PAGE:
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2012 Christmas Bird Count - Wrap Up

Christmas Bird Count birdwatching in Aspen

The Audubon Christmas Bird Count is the longest-running citizen science survey in the world, drawing some 60,000 participants throughout North, Central and South America.  Running since 1900, the count data provide a picture of how bird populations have changed in time and space over the last 113 years. This information helps conservation biologists and interested individuals study long-term health and status of bird populations, revealing such factors as habitat fragmentation and environmental threats like groundwater pollution, misuse of pesticides, and impacts of climate change


Travel Notes from Costa Rica

Posted in Bulletin Board
Crocodile travel blog

I couldn’t draw an accurate map of Central America to save my life, but at least now I know which one is Costa Rica (it’s the one just above Panama), thanks to a whirlwind tour that took us from the capital, San Jose, to the Caribbean Coast to the Pacific Coast (and many points in between) over the course of eight days in early December.


ACES Premieres Animated Short and Introduces Forest Health Index

Posted in Bulletin Board

Press Release: Aspen, Colorado, January 7, 2013 — After the record-breaking 2012 fire season and drought in Colorado, there has never been a more critical moment to assess the health of our forests and watersheds. Aspen Center for Environmental Studies (ACES), through it’s For the Forest Program, has launched an educational forest health initiative aimed at engaging the public with its Forest Health Index and animated short film, What’s Happening in Our Forest?


Winter Songbird Flocks

Like a famous musician thronged by fans, or the popular kids at school who students gather around, chickadees often form the nucleus of mixed flocks of birds in winter. Among people the advantages are usually obvious: social stature by association, access to the latest gossip, and insulation from shunning or bullying. Popularity brings a wealth of advantages for people, yet what could it do for the little chickadee?


Winter Solstice

Winter ice and snow in Aspen

Today is Winter Solstice!  Traditionally different cultures throughout the northern world honored the sun and celebrated the return of the light on this, the shortest day of the year.  It marked the end of the fall harvest season and the beginning of winter, a time for turning inward and of telling stories.  Often rituals, involving fire, song, dance, and gift giving were performed, followed by feasting, to insure that the sun would indeed return.  “Solstice” is derived from the Latin “sol” for sun and “stitium” meaning stopped.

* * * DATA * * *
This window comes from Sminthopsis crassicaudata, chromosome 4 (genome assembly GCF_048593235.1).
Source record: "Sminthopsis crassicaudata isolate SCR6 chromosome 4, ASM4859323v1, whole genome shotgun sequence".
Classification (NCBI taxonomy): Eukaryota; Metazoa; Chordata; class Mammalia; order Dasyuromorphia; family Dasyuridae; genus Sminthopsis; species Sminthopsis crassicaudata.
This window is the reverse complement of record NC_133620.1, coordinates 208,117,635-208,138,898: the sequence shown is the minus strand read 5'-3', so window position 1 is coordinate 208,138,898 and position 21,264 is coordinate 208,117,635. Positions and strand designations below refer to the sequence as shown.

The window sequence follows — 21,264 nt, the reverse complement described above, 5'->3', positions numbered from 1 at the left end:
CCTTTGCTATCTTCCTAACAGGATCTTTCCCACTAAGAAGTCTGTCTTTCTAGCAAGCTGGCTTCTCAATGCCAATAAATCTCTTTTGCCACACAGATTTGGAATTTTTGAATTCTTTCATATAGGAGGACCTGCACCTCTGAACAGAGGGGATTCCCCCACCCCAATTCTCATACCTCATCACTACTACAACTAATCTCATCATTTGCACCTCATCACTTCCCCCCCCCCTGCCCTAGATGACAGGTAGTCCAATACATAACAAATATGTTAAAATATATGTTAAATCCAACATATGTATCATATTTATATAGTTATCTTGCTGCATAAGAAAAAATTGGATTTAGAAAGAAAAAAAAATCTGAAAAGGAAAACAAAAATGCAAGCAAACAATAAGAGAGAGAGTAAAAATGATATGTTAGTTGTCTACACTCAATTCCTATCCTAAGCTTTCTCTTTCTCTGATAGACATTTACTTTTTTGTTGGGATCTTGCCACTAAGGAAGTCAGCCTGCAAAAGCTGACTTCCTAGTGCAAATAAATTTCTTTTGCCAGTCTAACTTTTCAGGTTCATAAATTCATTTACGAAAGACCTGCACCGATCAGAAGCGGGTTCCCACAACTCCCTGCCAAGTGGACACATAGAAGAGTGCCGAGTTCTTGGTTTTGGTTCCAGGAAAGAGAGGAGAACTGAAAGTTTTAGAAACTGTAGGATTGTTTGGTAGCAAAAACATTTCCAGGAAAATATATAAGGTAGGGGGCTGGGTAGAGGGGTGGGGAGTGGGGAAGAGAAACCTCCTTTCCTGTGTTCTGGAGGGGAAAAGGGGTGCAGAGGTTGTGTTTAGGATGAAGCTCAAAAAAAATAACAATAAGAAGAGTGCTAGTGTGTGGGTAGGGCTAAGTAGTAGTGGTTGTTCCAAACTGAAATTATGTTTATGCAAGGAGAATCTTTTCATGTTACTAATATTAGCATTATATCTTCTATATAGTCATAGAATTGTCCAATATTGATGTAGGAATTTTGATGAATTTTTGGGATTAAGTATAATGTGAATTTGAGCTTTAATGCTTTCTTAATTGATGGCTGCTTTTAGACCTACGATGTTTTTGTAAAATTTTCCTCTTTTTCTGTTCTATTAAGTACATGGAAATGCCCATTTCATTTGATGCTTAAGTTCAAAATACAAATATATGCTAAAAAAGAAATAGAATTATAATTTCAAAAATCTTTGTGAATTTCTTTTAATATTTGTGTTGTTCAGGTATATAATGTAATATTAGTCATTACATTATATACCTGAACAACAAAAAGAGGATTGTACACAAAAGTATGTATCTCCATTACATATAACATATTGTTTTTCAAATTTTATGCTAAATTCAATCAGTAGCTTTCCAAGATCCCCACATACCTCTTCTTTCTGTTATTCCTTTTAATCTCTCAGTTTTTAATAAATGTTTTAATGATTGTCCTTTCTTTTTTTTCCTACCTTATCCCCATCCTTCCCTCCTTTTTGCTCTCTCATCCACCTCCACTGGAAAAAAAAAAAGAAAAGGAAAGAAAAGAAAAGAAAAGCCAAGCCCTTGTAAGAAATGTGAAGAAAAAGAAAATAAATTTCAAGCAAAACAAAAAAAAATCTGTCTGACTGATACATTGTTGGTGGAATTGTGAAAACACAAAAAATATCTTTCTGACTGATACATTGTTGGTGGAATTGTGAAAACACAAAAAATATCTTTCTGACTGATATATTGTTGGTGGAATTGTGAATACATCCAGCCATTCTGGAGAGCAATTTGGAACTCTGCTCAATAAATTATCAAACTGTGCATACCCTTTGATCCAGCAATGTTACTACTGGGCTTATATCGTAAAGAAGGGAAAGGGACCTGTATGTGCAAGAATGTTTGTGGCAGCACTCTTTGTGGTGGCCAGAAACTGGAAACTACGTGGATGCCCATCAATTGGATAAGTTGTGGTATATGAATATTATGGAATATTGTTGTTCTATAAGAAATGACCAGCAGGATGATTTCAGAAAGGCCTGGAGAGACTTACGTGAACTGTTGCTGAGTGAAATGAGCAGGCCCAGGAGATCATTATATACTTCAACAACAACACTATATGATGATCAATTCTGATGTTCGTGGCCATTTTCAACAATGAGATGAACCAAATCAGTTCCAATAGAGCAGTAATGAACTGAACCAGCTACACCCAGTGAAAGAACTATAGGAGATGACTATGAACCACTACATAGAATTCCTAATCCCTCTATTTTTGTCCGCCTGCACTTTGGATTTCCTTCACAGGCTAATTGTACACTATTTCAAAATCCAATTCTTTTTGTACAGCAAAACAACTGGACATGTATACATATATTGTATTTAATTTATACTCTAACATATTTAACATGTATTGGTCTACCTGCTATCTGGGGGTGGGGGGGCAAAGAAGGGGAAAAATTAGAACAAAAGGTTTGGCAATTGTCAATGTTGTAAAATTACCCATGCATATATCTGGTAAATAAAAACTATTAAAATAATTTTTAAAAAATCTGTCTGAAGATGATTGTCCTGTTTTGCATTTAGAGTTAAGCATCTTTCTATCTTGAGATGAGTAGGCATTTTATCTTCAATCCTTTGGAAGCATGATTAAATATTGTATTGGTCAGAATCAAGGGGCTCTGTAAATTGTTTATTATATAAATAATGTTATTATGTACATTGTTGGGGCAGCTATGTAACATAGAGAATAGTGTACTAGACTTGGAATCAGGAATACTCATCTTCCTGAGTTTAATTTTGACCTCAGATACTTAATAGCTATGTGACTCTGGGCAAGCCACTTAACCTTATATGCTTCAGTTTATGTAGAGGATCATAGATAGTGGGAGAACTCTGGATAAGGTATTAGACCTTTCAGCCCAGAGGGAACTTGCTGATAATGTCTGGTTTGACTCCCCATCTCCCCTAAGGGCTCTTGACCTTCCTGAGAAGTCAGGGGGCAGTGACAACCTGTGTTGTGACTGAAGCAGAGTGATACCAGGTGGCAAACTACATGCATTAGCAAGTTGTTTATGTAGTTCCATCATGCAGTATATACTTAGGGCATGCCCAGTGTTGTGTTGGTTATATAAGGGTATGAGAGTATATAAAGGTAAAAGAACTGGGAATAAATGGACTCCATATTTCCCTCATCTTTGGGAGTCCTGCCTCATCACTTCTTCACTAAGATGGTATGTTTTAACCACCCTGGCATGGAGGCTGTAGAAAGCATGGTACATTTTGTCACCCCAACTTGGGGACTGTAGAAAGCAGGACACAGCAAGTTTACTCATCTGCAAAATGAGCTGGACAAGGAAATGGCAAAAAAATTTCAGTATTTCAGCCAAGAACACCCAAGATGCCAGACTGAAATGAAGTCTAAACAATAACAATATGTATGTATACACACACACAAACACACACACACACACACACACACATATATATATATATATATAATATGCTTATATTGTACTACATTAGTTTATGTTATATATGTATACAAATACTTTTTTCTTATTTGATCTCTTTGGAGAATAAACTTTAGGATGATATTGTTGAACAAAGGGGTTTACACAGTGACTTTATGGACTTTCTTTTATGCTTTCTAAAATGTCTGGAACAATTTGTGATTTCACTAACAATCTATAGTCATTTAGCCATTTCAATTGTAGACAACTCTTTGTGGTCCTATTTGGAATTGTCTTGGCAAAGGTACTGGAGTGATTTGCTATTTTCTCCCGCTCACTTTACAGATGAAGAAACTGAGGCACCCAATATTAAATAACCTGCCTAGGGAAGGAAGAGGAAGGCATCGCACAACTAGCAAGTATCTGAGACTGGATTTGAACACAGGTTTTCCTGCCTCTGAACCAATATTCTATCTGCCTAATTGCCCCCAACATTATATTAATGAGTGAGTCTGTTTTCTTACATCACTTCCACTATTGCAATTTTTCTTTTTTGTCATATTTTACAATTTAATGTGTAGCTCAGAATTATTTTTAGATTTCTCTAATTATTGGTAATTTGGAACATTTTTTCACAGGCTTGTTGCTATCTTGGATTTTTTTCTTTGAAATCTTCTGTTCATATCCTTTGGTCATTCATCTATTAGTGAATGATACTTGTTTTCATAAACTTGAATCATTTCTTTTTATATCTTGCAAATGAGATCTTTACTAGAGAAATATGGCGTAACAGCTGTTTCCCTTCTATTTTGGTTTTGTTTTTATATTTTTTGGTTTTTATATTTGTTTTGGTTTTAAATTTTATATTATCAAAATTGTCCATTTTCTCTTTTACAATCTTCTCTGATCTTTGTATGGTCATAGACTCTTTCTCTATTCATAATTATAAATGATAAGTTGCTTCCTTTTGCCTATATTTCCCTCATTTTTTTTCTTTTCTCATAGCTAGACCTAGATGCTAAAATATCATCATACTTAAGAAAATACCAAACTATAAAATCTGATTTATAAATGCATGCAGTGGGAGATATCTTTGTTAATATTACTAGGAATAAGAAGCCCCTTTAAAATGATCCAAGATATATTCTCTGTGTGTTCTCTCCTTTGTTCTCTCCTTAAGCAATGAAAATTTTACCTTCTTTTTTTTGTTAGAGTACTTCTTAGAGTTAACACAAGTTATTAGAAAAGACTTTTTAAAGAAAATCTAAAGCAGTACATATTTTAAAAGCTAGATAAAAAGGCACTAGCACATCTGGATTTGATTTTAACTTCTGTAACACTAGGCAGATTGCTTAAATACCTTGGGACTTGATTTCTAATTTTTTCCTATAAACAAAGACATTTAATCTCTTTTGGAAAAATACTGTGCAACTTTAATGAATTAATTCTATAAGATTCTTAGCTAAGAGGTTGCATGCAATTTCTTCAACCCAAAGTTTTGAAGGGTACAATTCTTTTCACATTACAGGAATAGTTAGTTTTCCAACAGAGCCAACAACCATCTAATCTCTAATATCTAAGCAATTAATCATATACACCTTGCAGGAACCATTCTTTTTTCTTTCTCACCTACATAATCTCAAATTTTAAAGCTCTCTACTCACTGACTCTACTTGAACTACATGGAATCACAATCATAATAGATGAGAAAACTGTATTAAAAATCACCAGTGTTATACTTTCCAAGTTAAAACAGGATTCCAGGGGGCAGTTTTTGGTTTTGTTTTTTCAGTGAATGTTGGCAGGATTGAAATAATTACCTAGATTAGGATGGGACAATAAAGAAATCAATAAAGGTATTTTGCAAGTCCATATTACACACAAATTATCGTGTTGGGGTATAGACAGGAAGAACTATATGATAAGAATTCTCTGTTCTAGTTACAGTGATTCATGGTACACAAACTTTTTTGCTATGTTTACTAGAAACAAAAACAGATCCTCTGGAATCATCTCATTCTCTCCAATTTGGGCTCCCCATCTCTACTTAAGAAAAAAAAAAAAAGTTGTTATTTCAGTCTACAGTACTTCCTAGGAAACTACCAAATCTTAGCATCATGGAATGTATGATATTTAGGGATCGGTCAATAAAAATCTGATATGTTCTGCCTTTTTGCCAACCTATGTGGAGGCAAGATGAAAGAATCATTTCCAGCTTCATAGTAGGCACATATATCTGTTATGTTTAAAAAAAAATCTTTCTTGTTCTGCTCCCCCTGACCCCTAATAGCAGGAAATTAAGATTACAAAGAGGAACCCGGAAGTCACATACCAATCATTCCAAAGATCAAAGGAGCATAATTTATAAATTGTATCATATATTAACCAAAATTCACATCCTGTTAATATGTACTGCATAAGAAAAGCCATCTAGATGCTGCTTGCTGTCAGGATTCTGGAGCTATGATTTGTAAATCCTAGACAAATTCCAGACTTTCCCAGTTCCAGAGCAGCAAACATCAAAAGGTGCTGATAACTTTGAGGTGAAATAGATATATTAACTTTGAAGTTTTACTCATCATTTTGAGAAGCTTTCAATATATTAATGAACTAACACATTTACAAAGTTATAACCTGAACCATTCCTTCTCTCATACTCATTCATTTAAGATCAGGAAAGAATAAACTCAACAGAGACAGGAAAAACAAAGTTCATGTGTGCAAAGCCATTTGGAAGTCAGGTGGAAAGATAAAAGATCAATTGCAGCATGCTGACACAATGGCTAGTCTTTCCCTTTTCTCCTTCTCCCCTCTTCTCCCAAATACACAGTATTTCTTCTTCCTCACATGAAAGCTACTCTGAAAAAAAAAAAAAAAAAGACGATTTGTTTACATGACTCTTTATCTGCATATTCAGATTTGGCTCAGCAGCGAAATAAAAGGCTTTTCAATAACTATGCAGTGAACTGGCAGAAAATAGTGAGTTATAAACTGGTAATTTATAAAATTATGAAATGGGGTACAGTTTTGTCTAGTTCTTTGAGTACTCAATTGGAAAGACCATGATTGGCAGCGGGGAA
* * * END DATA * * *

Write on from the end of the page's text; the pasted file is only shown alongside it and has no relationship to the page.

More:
Building Bridges - Literally and Figuratively

Posted in Bulletin Board
Aspen Ski Butlers and ACES volunteering at Ashcroft Ghost Town

"Power of Team" was the theme for Ski Butler's Annual Meetings this year, and in no place was this more evident than our time spent volunteering with the Aspen Center for Environmental Studies crew to install the winter bridges at Ashcroft.
 


Winter Star Gazing at Rock Bottom Ranch

Posted in Bulletin Board
Winter stars at Toklat

“To know the dark, go dark.  Go without sight and find that the dark, too, blooms and sings, and is traveled by dark feet and dark wings.” Wendell Berry


Northern Saw-whet Owl Banding

A couple of weeks ago I was able to experience a saw-whet owl banding project near Rifle, Colorado with Kim Potter, a wildlife technician with the US Forest Service and a licensed owl bander. Kim has been banding owls near Rifle for many years, and over a couple of nights throughout the fall Kim invites the public to come watch the banding.


Why I Bought my Chevy Volt

Posted in Bulletin Board

It's time to get off foreign oil while creating American jobs!

For 13 years I've driven a Toyota hybrid-electric Prius. The Prius saved some gas and helped reduce smog. But with the Chevy Volt, the technology finally exists to go carbon (and oil) free in personal transportation.


Putting the Garden to Bed

Posted in Ranch Report

Putting my garden to bed is almost as exciting as prepping my garden for spring planting.  It’s also my favorite time of year in the Roaring Fork Valley; colors ablaze on every horizon, the air crisp and the sunshine sharp, there is nothing more rewarding then harvesting the last of the season’s bounty and laying to rest that special piece of earth.